Philip Koch, Sunset at Eagle Ridge, oil on panel
13 x 19 1/2", 2009
Why do we have art? I think for the same reasons we have music, dance, and even sports. Ostensibly not "practical" activities, they nonetheless fill a gap in our lives that our rational understanding isn't able to bridge. Art is something of a magic lantern to illuminate our path. Without its light, we'd stumble a lot more than we do.
I often tell my students we artists are called upon to be magicians, but also to be practical magicians. For over 40 years I've been painting daily. From such a regimen, one learns of habits that routinely make the art better. Make no mistake- art is profound and also profoundly elusive. It is usually good to talk at length about painting- exploring all the ins and outs that lead to understanding our vision.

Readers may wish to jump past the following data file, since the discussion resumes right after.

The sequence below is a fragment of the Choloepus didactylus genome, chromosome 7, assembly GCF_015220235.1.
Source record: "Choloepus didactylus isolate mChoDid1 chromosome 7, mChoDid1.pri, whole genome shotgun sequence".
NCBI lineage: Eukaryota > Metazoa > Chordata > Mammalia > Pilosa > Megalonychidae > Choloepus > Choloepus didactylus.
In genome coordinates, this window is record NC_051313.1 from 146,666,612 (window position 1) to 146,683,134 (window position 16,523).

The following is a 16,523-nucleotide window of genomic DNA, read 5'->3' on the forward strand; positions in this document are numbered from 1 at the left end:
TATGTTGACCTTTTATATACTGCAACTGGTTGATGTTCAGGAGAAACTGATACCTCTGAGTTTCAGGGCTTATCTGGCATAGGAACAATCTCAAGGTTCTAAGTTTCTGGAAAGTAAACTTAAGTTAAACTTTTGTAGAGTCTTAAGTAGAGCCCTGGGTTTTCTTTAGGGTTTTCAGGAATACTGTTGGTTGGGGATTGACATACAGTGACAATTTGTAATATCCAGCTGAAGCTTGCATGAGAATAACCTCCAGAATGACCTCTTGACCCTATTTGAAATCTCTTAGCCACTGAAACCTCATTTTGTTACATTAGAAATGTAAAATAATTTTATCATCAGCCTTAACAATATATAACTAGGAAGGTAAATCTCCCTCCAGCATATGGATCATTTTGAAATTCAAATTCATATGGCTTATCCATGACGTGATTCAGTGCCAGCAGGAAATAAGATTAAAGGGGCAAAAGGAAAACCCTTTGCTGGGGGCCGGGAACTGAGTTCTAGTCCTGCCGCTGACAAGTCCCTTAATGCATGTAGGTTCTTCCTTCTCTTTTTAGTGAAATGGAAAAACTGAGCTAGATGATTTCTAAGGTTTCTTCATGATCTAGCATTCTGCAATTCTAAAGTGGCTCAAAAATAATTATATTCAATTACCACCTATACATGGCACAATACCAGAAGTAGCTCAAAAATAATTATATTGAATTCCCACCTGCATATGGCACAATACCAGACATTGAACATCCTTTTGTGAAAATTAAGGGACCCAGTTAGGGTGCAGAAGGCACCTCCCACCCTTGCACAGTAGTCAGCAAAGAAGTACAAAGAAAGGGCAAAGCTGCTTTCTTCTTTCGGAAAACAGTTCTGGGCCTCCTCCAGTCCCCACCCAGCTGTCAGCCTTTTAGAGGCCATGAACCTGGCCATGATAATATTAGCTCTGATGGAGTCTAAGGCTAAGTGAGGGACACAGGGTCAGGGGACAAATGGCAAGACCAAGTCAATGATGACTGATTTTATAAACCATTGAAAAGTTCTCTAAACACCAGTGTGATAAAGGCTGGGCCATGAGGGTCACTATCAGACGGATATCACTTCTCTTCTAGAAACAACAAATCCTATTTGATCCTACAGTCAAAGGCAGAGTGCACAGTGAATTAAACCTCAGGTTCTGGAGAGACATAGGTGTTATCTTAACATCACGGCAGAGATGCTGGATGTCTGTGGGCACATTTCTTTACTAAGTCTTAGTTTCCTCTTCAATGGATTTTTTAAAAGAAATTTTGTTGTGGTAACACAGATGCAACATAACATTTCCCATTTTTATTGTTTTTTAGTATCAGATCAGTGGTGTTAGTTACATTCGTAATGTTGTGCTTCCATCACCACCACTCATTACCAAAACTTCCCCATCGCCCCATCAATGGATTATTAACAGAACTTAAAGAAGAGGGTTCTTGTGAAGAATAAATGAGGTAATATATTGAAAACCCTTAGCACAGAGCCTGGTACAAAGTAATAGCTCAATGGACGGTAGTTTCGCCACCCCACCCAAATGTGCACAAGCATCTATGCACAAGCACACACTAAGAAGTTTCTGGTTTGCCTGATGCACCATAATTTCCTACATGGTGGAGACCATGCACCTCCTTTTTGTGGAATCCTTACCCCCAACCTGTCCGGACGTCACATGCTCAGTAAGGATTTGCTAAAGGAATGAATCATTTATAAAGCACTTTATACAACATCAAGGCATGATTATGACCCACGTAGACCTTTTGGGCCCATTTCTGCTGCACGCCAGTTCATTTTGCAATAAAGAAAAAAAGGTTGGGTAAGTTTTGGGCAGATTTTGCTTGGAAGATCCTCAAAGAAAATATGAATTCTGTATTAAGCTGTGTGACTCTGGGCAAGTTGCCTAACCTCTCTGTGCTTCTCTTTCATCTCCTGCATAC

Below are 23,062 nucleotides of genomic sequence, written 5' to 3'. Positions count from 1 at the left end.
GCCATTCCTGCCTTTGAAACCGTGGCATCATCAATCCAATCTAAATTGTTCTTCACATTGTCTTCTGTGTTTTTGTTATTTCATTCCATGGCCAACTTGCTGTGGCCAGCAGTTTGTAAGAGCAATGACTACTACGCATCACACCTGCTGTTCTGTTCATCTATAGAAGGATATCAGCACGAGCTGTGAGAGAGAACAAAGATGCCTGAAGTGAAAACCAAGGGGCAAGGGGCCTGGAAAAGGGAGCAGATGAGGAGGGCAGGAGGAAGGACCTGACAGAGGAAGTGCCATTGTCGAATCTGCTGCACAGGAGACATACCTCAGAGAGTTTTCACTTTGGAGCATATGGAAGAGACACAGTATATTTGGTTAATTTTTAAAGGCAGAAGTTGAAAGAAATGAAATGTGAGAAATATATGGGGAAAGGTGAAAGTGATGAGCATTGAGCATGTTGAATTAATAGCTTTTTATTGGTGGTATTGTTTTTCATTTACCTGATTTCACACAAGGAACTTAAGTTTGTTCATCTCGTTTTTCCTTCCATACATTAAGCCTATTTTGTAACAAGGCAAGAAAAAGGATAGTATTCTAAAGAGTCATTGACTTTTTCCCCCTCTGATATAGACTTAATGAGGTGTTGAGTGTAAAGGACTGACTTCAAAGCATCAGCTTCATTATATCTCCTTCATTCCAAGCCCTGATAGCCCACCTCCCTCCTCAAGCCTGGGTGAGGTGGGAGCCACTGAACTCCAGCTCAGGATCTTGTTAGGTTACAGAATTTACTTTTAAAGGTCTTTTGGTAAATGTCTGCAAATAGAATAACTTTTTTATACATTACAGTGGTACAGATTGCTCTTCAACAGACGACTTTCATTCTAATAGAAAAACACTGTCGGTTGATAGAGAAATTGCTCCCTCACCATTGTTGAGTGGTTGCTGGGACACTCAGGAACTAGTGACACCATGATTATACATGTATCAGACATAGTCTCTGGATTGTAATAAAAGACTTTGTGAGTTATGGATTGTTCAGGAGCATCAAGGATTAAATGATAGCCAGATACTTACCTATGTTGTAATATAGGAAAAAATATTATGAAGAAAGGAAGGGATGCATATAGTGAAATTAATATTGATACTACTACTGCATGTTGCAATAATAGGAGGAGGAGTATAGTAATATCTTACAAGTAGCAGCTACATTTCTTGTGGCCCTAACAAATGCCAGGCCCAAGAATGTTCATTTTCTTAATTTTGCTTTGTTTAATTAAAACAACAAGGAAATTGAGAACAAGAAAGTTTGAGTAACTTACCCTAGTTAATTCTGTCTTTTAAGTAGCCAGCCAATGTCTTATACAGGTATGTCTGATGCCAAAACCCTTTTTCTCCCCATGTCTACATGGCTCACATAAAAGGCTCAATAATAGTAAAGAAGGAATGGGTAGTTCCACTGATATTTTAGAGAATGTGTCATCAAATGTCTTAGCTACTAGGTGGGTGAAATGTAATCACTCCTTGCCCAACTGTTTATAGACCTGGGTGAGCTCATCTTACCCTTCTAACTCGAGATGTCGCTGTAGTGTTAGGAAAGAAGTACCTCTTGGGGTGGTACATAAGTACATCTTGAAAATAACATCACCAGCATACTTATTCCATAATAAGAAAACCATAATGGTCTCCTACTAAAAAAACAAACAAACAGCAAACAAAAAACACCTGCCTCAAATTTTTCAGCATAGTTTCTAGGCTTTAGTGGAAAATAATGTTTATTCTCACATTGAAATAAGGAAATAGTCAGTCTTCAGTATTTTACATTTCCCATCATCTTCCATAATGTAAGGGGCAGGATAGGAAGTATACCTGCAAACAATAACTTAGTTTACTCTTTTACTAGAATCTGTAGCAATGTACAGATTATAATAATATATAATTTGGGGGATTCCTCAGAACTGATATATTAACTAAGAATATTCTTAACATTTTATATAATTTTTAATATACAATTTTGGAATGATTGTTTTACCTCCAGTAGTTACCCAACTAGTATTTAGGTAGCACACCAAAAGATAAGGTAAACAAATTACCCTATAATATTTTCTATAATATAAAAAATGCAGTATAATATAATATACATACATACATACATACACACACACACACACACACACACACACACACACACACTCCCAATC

Other times it's best to just cut to the chase.
Here's the list- it applies equally to drawing. All the advice comes with a 100% money-back guarantee. You'll notice that for a list of ten items, it runs a little long.
1. Look more than think.
2. Squint your eyes.
3. Work standing up (unless the painting is less than 10" wide, only then can you work sitting
4. Spend longer than you want to on the initial drawing.
5. Walk away from a work in progress to see it from a great distance.
6. Look at your work upside down.
7. Look at your work in a big mirror.
8. Look at your work in the near dark.
9. Paint with brushes that are a little too large.
10. Love the surface you are working on. If you don't, find a better surface.
11. When you're really stuck on a piece, put it away for three days (no peeking). Work on
a different painting instead.
12. Find a friend with a good eye and ask them about a painting you're unsure of. Listen to what they say. If it sounds convincing, try their advice.
13. Even when you're mad at your work, treat it with tender respect.
14. Don't spend your energy beating yourself up.